Keep Checking Up On Me is a subtle step forward for Chartreuse. Displaying a similar restraint to previous work it also manages the trick of adding more groove and aural texture (Enemy’s Belly). While in other areas, it strips itself down until it sounds like refined bedroom pop (Tall Grass). Throughout, the work shimmers like a blacklight reflecting off a white surface – catching the eye, but keeping a low profile that requires the listener’s scrutiny in order to be fully appreciated.

In talking through the construction of some of the tracks, Hattie explains that Enemy’s Belly began as a bass line that Perry came up with. After some work with Mike recording the sections, the whole band got involved and learned the parts, which resulted in the track’s further evolution. Lastly, the band took their work into the studio and added synth layers over the top. ‘That was probably the most layers we’ve put in a song,’ she says. But the song wasn’t finished until vocals were added.

After several attempts that proved unfruitful, Mike looked through his lyric books and found a poem that just so happened to fit the music in both rhythm and tone. ‘Poems are quite awkward in songs, but this one was quite straightforward. It left nice impressions, it worked with the music really well. It was quite exciting when it all came together.’

And on the other side of things, the EP’s leadoff track is the direct result of an early demo. Mike explains, ‘It was all written in pretty much an hour.’ Hattie interjects, ‘And the version on the original demo [Mike] did was the one that went on the record.’ Mike details how the band had tried to recreate a moody, studio-quality version of a demo he’d done. But in the end, they decided collectively that the original was near-perfect and should be the work that was showcased. Hattie says of the realisation, ‘Why were we trying to recreate something that we absolutely love [in its original form]?’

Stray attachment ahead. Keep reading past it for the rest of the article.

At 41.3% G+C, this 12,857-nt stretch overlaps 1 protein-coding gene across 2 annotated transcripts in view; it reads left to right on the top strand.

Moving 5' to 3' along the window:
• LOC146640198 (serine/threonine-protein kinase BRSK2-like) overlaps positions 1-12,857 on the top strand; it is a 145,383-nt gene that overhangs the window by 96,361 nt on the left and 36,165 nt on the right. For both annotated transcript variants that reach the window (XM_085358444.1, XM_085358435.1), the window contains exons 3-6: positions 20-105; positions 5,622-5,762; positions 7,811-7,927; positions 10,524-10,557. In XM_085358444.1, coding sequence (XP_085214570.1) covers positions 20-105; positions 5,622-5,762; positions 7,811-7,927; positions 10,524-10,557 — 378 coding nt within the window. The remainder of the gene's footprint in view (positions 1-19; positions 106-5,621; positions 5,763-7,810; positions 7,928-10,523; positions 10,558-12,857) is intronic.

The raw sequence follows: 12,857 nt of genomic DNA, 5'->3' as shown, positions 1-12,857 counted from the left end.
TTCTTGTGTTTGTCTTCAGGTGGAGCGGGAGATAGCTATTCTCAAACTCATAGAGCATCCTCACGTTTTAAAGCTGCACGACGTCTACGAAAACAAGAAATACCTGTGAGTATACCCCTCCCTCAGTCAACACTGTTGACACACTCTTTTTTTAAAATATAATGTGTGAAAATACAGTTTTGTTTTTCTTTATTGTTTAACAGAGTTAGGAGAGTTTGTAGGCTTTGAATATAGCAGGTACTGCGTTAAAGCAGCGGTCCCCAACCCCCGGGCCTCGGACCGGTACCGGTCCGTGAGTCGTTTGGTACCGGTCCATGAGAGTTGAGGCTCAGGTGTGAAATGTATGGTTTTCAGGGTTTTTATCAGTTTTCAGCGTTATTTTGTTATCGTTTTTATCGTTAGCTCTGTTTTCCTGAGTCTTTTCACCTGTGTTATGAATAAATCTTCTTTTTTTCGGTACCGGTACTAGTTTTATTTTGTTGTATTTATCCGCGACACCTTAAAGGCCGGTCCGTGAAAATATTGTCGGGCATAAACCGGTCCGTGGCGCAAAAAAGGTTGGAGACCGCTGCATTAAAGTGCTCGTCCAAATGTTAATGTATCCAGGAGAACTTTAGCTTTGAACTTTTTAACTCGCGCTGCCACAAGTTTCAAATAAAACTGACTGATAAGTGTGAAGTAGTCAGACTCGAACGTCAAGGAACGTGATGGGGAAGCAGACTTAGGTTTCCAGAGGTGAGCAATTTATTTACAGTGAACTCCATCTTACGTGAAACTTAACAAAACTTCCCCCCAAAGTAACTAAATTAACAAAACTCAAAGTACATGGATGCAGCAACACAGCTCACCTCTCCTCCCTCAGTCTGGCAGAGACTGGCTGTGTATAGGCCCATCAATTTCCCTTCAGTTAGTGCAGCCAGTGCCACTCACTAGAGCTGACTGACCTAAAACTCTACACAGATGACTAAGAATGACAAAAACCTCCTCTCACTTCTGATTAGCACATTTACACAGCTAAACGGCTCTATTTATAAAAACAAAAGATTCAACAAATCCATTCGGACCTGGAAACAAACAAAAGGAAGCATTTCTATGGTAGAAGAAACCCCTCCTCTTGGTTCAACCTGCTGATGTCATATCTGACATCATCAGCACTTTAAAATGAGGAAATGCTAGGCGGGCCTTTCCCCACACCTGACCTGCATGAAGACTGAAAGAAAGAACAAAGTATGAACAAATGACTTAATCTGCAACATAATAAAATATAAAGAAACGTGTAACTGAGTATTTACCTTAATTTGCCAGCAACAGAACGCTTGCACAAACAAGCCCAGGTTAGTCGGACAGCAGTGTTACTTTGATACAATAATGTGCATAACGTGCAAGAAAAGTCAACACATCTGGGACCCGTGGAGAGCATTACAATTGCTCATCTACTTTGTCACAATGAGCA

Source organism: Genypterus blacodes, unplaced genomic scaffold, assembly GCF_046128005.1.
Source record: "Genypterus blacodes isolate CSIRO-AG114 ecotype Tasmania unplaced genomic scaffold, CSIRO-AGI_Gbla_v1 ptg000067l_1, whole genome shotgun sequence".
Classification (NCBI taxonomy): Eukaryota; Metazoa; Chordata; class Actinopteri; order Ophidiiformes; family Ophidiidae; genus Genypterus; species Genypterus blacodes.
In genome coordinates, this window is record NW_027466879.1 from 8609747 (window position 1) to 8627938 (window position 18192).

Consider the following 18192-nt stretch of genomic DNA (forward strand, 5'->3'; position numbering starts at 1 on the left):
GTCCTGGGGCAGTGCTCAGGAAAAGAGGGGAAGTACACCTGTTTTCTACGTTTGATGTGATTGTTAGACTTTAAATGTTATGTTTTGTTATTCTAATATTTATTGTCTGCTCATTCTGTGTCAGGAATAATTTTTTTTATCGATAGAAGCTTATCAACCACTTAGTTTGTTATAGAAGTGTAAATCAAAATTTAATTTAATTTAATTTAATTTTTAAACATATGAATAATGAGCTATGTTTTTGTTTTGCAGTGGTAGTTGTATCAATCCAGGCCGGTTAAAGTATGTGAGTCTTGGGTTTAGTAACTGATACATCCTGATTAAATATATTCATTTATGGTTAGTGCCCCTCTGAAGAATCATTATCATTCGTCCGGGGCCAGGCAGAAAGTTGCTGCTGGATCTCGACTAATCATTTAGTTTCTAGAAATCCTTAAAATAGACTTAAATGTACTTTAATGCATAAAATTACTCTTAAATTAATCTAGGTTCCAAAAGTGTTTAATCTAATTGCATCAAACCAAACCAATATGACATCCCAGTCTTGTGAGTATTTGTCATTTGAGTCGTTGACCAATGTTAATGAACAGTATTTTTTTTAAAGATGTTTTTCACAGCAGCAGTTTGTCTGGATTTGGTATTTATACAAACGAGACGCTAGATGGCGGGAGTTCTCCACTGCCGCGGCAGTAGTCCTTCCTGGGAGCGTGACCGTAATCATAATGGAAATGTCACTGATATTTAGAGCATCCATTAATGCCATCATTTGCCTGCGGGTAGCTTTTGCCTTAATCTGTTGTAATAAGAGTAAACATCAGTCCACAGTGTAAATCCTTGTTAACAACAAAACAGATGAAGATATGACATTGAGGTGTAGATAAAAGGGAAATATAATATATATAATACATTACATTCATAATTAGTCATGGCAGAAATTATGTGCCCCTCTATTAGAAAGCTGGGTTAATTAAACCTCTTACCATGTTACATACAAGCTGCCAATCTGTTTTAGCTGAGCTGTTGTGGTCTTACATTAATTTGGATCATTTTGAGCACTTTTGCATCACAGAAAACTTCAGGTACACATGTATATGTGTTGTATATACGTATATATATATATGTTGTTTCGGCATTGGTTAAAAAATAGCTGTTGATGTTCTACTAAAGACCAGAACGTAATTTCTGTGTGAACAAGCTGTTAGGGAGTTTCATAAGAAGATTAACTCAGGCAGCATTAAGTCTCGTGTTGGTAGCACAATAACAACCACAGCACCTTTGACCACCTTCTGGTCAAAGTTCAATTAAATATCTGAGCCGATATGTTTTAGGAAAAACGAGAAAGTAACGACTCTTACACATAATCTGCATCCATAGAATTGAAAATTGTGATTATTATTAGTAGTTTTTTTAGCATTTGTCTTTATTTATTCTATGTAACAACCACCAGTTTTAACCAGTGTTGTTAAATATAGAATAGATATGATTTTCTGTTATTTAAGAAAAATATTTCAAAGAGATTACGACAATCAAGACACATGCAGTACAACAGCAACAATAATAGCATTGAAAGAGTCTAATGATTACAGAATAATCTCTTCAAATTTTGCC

Chartreuse are reaching the point where their intra-band relationships have become petrified wood – transitioning with the passage of time from young suppleness into something more lasting, wholly unquestionable, beyond durable. Keep Checking Up On Me demonstrates this again and again in their choices – whether those choices are to add or subtract, or to simply let something be as it is. There is a confidence in the ability to stop tinkering; a strength in walking away from something that cannot be improved.

The future is as uncertain for the band as it is for all of us. When asked about where they see themselves in five years, both Mike and Hattie get visibly flustered. ‘We don’t think that far ahead,’ says Mike with a chuckle. ‘I think for us, at the moment, it’s just kind of go, go, go. It’s frustrating not doing gigs, and quite heartbreaking knowing that our songs are a snapshot right now of us as musicians, and that people will never see us in that way.’ Hattie echoes this, but she tempers it with a bit of Zen-like positivity: ‘We’re just keen for people to hear what we’re making, and excited to share whatever comes next.’

Whatever happens, Chartreuse has a bright future ahead of them… even if their songs tend to walk on the darker side.